Interplanetary scintillation found to contaminate the EoR signal
20 October 2015
The Epoch of Reionisation (EoR) is a period in the early Universe when the first stars and galaxies began radiating. Before this time, the Universe existed in the Dark Ages, a time marked by a lack of radiating sources and a neutral hydrogen intergalactic medium. During the EoR, the ionising radiation from these first sources stripped the electrons from these hydrogen atoms, transitioning the Universe from dark and neutral to bright and ionised. The details of this transition promise to provide a wealth of information about structure formation in the Universe but the radio signal we are trying to detect to trace it is extremely weak. Much more prominent in the radio sky are the numerous foreground sources, such as Active Galactic Nuclei and radio galaxies, that ‘contaminate’ our signal. In the EoR experiments with the Murchison Widefield Array (MWA), and others, we use our knowledge of these bright foregrounds, along with some signal processing tricks, to discriminate the EoR signal from the contaminants. However, if the contaminants differ from our expectations, then residual signal may affect our ability to observe the early Universe. Interplanetary scintillation (IPS) is a potential candidate to create this kind of issue.
IPS is typically observed as the twinkling of radio sources due to their light interacting with solar plasma before reaching our telescopes. Electrons and other ionised particles (plasma) flowing in the solar wind interact with the light from distant objects, distorting and refracting the wavefronts. The constructive and destructive interference of these wavefront distortions, as seen by the telescope, apparently increases or decreases the strength of the signal, compared with expectations. Such behaviour has the potential to add unexpected and time-dependent power to the EoR data and to further contaminate the signal. Following the measurement of IPS in two bright radio sources in the MWA EoR field by Kaplan et al. (2015), Curtin University based CAASTRO members Dr Cathryn Trott and Prof Steven Tingay explored the importance of considering IPS contamination for EoR experiments in their recent publication.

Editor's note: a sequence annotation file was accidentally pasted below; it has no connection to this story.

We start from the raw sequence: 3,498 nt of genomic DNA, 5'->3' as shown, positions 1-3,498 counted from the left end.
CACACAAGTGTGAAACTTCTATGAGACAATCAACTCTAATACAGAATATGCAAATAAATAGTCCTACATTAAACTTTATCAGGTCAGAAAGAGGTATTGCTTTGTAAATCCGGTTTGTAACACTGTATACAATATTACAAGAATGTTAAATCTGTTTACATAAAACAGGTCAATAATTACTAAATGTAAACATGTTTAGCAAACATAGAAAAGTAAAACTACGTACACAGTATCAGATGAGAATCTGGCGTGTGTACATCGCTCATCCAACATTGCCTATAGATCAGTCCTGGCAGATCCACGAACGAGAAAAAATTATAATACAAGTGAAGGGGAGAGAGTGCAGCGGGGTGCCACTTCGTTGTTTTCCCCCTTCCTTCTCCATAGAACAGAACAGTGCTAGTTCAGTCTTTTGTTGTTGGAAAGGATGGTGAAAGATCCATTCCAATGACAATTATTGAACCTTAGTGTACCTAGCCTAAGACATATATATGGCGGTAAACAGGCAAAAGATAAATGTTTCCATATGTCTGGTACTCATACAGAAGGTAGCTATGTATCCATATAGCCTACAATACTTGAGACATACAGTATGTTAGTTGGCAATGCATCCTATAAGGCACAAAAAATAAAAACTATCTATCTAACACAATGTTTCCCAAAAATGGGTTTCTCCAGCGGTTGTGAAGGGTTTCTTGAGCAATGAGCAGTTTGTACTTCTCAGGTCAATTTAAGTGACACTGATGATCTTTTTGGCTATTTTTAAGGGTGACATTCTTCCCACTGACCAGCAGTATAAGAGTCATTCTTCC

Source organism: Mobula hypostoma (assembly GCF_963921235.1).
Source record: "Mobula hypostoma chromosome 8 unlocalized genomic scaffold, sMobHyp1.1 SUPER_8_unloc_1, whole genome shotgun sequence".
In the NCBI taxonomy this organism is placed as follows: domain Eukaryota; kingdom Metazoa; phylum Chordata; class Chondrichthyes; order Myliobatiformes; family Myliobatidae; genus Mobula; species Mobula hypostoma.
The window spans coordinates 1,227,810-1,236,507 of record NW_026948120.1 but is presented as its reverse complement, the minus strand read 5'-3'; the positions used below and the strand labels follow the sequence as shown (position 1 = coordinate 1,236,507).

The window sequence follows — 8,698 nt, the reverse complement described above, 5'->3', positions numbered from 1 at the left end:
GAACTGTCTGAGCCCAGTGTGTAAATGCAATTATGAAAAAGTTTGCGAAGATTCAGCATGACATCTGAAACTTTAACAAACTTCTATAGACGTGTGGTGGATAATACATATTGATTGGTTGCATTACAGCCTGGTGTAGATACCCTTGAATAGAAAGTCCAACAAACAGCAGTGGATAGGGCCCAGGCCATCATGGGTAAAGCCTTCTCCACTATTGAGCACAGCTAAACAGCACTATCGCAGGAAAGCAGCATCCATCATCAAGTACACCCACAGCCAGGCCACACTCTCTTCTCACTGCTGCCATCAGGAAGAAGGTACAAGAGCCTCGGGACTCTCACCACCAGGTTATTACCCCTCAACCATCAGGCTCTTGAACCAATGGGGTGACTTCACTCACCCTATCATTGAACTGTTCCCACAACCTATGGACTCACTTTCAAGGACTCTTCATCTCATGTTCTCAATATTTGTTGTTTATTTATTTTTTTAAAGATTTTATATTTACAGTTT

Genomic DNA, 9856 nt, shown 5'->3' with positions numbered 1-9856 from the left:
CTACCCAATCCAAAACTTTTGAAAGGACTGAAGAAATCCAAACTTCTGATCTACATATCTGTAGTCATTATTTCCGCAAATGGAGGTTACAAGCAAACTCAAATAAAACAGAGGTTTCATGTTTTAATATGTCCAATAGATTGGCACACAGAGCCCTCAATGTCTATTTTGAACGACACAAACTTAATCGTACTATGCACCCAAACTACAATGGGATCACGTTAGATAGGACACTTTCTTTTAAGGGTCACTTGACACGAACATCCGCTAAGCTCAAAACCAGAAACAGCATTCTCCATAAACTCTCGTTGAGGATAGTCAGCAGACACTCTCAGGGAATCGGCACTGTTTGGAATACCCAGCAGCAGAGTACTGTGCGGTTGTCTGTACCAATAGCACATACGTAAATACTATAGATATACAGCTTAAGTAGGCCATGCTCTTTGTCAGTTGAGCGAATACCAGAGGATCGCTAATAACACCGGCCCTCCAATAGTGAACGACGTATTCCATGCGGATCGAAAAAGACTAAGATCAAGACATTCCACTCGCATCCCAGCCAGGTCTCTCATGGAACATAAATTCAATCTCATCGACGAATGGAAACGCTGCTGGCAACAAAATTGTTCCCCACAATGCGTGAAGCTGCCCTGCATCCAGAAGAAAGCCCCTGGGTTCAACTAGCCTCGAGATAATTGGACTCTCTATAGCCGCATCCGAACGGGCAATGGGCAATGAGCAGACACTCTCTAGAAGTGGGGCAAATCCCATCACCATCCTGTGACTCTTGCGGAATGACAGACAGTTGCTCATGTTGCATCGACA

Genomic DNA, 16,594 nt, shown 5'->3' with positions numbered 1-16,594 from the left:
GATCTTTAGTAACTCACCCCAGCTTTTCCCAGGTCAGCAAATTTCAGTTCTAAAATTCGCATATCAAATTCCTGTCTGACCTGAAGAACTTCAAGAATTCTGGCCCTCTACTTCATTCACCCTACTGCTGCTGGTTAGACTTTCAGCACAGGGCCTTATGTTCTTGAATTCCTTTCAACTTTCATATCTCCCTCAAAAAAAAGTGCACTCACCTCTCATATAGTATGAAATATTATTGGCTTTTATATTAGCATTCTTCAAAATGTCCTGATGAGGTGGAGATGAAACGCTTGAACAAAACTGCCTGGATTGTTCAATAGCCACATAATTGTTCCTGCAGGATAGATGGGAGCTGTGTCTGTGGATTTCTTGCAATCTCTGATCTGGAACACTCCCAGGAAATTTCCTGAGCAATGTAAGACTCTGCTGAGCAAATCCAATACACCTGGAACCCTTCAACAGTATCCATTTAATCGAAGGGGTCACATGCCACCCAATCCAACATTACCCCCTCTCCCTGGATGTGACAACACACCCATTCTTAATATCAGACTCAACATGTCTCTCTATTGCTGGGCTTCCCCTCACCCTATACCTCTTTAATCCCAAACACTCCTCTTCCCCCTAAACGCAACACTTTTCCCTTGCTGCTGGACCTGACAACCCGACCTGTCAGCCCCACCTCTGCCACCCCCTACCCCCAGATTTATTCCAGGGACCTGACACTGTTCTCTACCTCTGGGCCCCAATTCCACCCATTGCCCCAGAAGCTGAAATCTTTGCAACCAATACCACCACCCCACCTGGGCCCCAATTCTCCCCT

Taking a statistical approach, they took the measured spatial and temporal properties of IPS from results in the literature spanning 50 years and imprinted this signature on the expected, static properties of foreground radio sources in EoR data. The researchers found that IPS has different spatial and spectral properties to the static radio sources themselves, producing a unique, but low-level, signature in the EoR data. Having considered normal IPS conditions, they concluded that IPS would not be a major contributor to EoR contamination but that it should be considered in the modelling due to its distinct behaviour to avoid bias in the final results. This conclusion has potential implications for future, large-scale EoR experiments, such as with the Square Kilometre Array (SKA).